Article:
Thursday December 29, 2016
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Wong said that income received by religious bodies — regardless whether it came from donation or businesses — should be granted exemption from tax. — Picture by Choo Choy MayWong said that income received by religious bodies — regardless whether it came from donation or businesses — should be granted exemption from tax. — Picture by Choo Choy MayKUALA LUMPUR, Dec 29 — A Sabah federal lawmaker has urged Putrajaya to impose tax on shipping firms which he said are turning in huge profits annually, instead of going after religious bodies.

Sabah DAP advisor Jimmy Wong pointed out that shipping companies have been exempted from income tax under the Cabotage Policy.

“Shipping companies operating within Malaysia are generating more than RM1.2 billion turnover a year and are exempted from profit taxation for more than 30 years until now.

“So why does the government go after the religious bodies but not the big corporations operating big businesses which generate huge profits and are paying huge bonuses and salaries?” the Kota Kinabalu MP was quoted saying by local daily The Borneo Post.

Wong was weighing in on the recent amendment to the Income Tax Act, which tax experts have said effectively means religious bodies have to start paying taxes on their income if it did not arise from contributions for charitable purposes.

Wong said that all income received by religious bodies — regardless whether it came from donation or businesses — should be granted exemption from tax, as religious bodies have to seek their own funding and cannot just rely on government allocations.

“Funding from the government is minimal, that is why religious bodies have to depend on themselves. Some invest in property and are self-financing through prudent investment. They are not abusing the law but when you tax them, you are taking away their income,” he said.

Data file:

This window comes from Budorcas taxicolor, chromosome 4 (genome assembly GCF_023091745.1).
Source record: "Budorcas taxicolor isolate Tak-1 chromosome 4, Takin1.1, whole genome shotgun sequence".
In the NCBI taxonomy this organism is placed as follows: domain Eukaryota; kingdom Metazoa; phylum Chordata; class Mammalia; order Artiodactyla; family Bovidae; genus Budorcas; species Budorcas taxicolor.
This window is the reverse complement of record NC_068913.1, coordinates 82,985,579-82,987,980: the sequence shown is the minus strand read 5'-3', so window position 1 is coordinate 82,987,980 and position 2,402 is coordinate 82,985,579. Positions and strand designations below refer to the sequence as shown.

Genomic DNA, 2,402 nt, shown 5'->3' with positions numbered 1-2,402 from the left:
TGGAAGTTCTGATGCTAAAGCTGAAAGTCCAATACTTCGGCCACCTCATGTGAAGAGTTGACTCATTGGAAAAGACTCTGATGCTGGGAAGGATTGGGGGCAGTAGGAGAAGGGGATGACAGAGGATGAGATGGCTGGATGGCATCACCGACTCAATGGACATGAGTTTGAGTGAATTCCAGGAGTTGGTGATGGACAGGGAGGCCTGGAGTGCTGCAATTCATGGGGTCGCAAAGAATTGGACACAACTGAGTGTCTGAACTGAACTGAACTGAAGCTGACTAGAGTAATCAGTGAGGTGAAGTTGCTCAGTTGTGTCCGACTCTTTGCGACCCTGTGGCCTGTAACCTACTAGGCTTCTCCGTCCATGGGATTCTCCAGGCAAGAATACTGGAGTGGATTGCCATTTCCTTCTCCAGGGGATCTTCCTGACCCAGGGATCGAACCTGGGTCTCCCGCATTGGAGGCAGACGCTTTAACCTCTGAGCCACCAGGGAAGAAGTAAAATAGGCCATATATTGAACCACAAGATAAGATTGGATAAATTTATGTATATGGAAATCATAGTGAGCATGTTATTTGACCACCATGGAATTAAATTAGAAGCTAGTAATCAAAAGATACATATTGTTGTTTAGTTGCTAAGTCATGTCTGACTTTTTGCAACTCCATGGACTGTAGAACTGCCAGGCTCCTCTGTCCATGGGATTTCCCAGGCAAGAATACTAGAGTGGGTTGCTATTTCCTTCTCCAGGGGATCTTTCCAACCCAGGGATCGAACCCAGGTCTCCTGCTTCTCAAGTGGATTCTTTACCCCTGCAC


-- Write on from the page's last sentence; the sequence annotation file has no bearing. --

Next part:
Commenting on the federal government's justification that the amendment was meant to address cases where religious bodies allegedly paid huge allowances to their committees from profits generated from investments and property transactions, Wong said the government should furnish evidence to back the claim.

“If this is true, then the government should do something to stop that, not tax the religious bodies. This is victimising them,” he said, urging Putrajaya to reinstate the Income Tax Act to its status quo.

The Income Tax Act’s Schedule 6, which lists down income which is exempt from tax, includes under item 13(1)(b) “a religious institution or organisation which is not operated or conducted primarily for profit and which is established in Malaysia exclusively for the purposes of religious worship or the advancement of religion”.

However, in the Finance Bill 2016 that was passed in the Dewan Rakyat on November 23 and by the Dewan Negara on December 15, an additional requirement that the income be meant for “charitable purposes” was introduced, starting year of assessment 2017 and onwards.

IRB had on Tuesday said that all religious bodies will automatically qualify for tax exemption on donations made by worshippers solely for religious purposes, confirming that income arising from business or rental would however be taxable.

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